The distance between Jupiter and the Earth is now increasing and consequently the apparent diameter of the planet is decreasing. During February, it decreases from 43 to 39 arc seconds.
On February 18th, the first quarter Moon passes 0.9 degrees south of Jupiter and an occultation is visible from southern Australia.
Saturn is located amongst the faint stars of western Libra, only a few degrees from its border with Virgo. The planet is now going from strength to strength as it heads towards opposition in April.
At the start of February, Saturn rises just after midnight and by months end just before midnight. As well as the increased period of visibility, the planets apparent magnitude and diameter are also increasing. At the start of the month, Saturn shines at magnitude 0.6 and by the end of the month it's up to magnitude 0.4. During the same time period the apparent size increases slightly from 17 to 18 arc seconds.
This year, Saturn's beautiful rings are a fantastic sight; they appear wide open with an apparent tilt of 19 degrees when viewed from our perspective. Even a small telescope will easily show the rings; medium to large telescopes display them in full glory, along with subtle details on the planet's surface and many of its brightest moons.
On February 3rd, the last quarter Moon will pass 3 degrees south of Saturn.
Uranus remains visible during February as an early evening object located in the constellation of Pisces. At the start of the month, Uranus sets about 4 hours after the Sun but by months end this is reduced to less than 3 hours. The magnitude of the planet is 5.9 and is therefore an easy binocular object or even naked eye object when viewed under dark skies.
The seventh planet from the Sun is positioned below the famous "Great Square of Pegasus" and moving towards the star 44 Piscium, which at magnitude 5.8 is fractionally brighter than Uranus.
On February 13th the waxing crescent Moon passes 4 degrees north of Uranus.
Neptune is located in Aquarius and reaches solar conjunction on February 21st and therefore not visible this month.
Solar System Data Table February 2013
|Date||Right Ascension||Declination||Mag.||Size||Illum. (%)||Distance (AU)||Constellation|
|Sun||5th Feb 2013||21h 14m 28.5s||-15d 59m 26.7s||-26.8||32.4'||100||0.986||Capricornus|
|Sun||15th Feb 2013||21h 54m 05.4s||-12d 45m 15.6s||-26.8||32.4'||100||0.988||Capricornus|
|Sun||25th Feb 2013||22h 32m 29.1s||-09d 10m 35.4s||-26.8||32.3'||100||0.990||Aquarius|
|Mercury||5th Feb 2013||22h 05m 24.1s||-13d 07m 39.4s||-1.1||05.5"||89||1.234||Aquarius|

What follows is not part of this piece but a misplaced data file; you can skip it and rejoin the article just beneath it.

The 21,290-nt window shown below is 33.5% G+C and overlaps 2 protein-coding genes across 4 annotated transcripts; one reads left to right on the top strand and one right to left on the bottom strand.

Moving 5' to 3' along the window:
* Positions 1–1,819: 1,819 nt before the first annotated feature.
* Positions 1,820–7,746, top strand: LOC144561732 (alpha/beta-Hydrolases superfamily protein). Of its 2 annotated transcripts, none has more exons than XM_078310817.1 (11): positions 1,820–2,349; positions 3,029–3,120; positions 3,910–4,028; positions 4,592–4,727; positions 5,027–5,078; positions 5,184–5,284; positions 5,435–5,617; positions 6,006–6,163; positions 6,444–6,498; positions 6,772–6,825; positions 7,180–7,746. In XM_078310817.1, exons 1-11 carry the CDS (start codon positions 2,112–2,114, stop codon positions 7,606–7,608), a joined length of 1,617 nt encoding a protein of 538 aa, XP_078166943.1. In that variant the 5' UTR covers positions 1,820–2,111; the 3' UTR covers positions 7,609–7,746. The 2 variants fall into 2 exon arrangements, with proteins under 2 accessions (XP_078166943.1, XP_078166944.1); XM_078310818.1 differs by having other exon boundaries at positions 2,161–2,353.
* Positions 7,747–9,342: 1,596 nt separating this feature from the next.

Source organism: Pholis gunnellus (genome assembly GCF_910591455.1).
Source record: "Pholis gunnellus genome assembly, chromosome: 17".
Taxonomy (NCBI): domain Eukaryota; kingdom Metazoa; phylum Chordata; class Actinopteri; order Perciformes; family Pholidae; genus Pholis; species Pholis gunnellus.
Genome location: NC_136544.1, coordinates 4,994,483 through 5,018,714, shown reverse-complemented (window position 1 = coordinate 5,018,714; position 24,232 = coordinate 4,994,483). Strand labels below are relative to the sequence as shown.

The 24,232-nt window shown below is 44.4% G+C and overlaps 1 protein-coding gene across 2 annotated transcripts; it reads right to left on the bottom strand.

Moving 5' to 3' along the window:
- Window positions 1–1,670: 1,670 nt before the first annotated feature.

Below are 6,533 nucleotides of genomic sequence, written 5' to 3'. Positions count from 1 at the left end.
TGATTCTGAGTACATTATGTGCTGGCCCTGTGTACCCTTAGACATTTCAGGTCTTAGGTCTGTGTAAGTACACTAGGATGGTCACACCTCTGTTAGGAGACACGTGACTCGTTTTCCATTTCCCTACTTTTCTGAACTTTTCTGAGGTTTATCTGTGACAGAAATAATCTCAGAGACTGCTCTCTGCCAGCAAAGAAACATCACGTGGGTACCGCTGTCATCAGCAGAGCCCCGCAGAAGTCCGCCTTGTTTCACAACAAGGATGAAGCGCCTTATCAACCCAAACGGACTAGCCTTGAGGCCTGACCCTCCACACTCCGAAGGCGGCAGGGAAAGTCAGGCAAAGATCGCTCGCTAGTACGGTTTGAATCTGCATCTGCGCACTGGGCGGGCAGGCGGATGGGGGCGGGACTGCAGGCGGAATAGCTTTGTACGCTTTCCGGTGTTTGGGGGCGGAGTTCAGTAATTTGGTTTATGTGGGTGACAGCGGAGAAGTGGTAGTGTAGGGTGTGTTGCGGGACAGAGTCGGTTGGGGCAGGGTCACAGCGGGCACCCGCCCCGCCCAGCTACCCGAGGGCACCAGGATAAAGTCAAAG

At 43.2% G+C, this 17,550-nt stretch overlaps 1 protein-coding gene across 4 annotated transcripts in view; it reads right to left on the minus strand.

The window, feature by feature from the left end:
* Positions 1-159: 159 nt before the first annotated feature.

|Mercury||15th Feb 2013||23h 00m 52.3s||-05d 40m 09.8s||-0.8||06.8"||59||0.994||Aquarius|
|Mercury||25th Feb 2013||23h 16m 33.7s||-01d 22m 10.5s||1.6||09.2"||15||0.732||Pisces|
|Venus||5th Feb 2013||20h 23m 40.4s||-20d 05m 58.7s||-3.9||10.1"||98||1.656||Capricornus|
|Venus||15th Feb 2013||21h 14m 57.4s||-17d 03m 06.4s||-3.9||09.9"||98||1.678||Capricornus|
|Venus||25th Feb 2013||22h 04m 17.1s||-13d 12m 16.7s||-3.9||09.8"||99||1.695||Aquarius|
|Mars||5th Feb 2013||22h 17m 56.6s||-11d 39m 49.7s||1.2||04.1"||99||2.303||Aquarius|
|Mars||15th Feb 2013||22h 47m 39.7s||-08d 41m 32.0s||1.2||04.0"||99||2.324||Aquarius|
|Mars||25th Feb 2013||23h 16m 48.9s||-05d 35m 53.4s||1.2||04.0"||99||2.344||Aquarius|
|Jupiter||5th Feb 2013||04h 17m 40.8s||20d 46m 33.3s||-2.5||42.4"||99||4.652||Taurus|
|Jupiter||15th Feb 2013||04h 19m 08.8s||20d 52m 23.8s||-2.4||41.0"||99||4.808||Taurus|
|Jupiter||25th Feb 2013||04h 21m 57.9s||21d 01m 15.6s||-2.3||39.7"||99||4.969||Taurus|
|Saturn||5th Feb 2013||14h 38m 07.7s||-12d 49m 59.2s||0.6||17.2"||100||9.666||Libra|
|Saturn||15th Feb 2013||14h 38m 46.0s||-12d 50m 27.4s||0.5||17.5"||100||9.503||Libra|
|Saturn||25th Feb 2013||14h 38m 43.5s||-12d 47m 46.2s||0.5||17.8"||100||9.346||Libra|
|Uranus||5th Feb 2013||00h 21m 40.1s||01d 35m 51.4s||5.9||03.4"||100||20.683||Pisces|
|Uranus||15th Feb 2013||00h 23m 17.2s||01d 46m 37.4s||5.9||03.4"||100||20.804||Pisces|
|Uranus||25th Feb 2013||00h 25m 05.2s||01d 58m 29.1s||5.9||03.4"||100||20.904||Pisces|
|Neptune||5th Feb 2013||22h 16m 59.1s||-11d 19m 11.6s||8.0||02.2"||100||30.937||Aquarius|
|Neptune||15th Feb 2013||22h 18m 24.6s||-11d 11m 11.9s||8.0||02.2"||100||30.971||Aquarius|
|Neptune||25th Feb 2013||22h 19m 51.3s||-11d 03m 05.8s||8.0||02.2"||100||30.977||Aquarius|